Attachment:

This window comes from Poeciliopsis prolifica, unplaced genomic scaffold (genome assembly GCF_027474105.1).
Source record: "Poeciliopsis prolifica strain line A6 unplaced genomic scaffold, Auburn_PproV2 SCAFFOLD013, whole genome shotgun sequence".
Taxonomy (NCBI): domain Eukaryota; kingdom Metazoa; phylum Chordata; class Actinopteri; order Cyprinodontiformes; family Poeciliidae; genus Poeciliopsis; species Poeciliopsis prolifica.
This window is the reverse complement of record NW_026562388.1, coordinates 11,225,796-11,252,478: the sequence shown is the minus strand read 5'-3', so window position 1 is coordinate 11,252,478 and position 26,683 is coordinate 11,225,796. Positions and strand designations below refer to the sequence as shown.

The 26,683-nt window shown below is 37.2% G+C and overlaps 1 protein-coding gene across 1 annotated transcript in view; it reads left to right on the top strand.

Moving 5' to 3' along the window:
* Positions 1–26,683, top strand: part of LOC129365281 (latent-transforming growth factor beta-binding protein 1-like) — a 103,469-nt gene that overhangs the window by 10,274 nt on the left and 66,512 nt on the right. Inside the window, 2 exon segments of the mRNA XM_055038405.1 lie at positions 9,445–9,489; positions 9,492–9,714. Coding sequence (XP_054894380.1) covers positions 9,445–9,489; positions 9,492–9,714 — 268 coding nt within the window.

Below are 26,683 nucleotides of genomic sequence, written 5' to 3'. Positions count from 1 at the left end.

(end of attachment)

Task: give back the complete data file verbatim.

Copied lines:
This window comes from Poeciliopsis prolifica, unplaced genomic scaffold (genome assembly GCF_027474105.1).
Source record: "Poeciliopsis prolifica strain line A6 unplaced genomic scaffold, Auburn_PproV2 SCAFFOLD013, whole genome shotgun sequence".
Taxonomy (NCBI): domain Eukaryota; kingdom Metazoa; phylum Chordata; class Actinopteri; order Cyprinodontiformes; family Poeciliidae; genus Poeciliopsis; species Poeciliopsis prolifica.
This window is the reverse complement of record NW_026562388.1, coordinates 11,225,796-11,252,478: the sequence shown is the minus strand read 5'-3', so window position 1 is coordinate 11,252,478 and position 26,683 is coordinate 11,225,796. Positions and strand designations below refer to the sequence as shown.

The 26,683-nt window shown below is 37.2% G+C and overlaps 1 protein-coding gene across 1 annotated transcript in view; it reads left to right on the top strand.

Moving 5' to 3' along the window:
* Positions 1–26,683, top strand: part of LOC129365281 (latent-transforming growth factor beta-binding protein 1-like) — a 103,469-nt gene that overhangs the window by 10,274 nt on the left and 66,512 nt on the right. Inside the window, 2 exon segments of the mRNA XM_055038405.1 lie at positions 9,445–9,489; positions 9,492–9,714. Coding sequence (XP_054894380.1) covers positions 9,445–9,489; positions 9,492–9,714 — 268 coding nt within the window.

Below are 26,683 nucleotides of genomic sequence, written 5' to 3'. Positions count from 1 at the left end.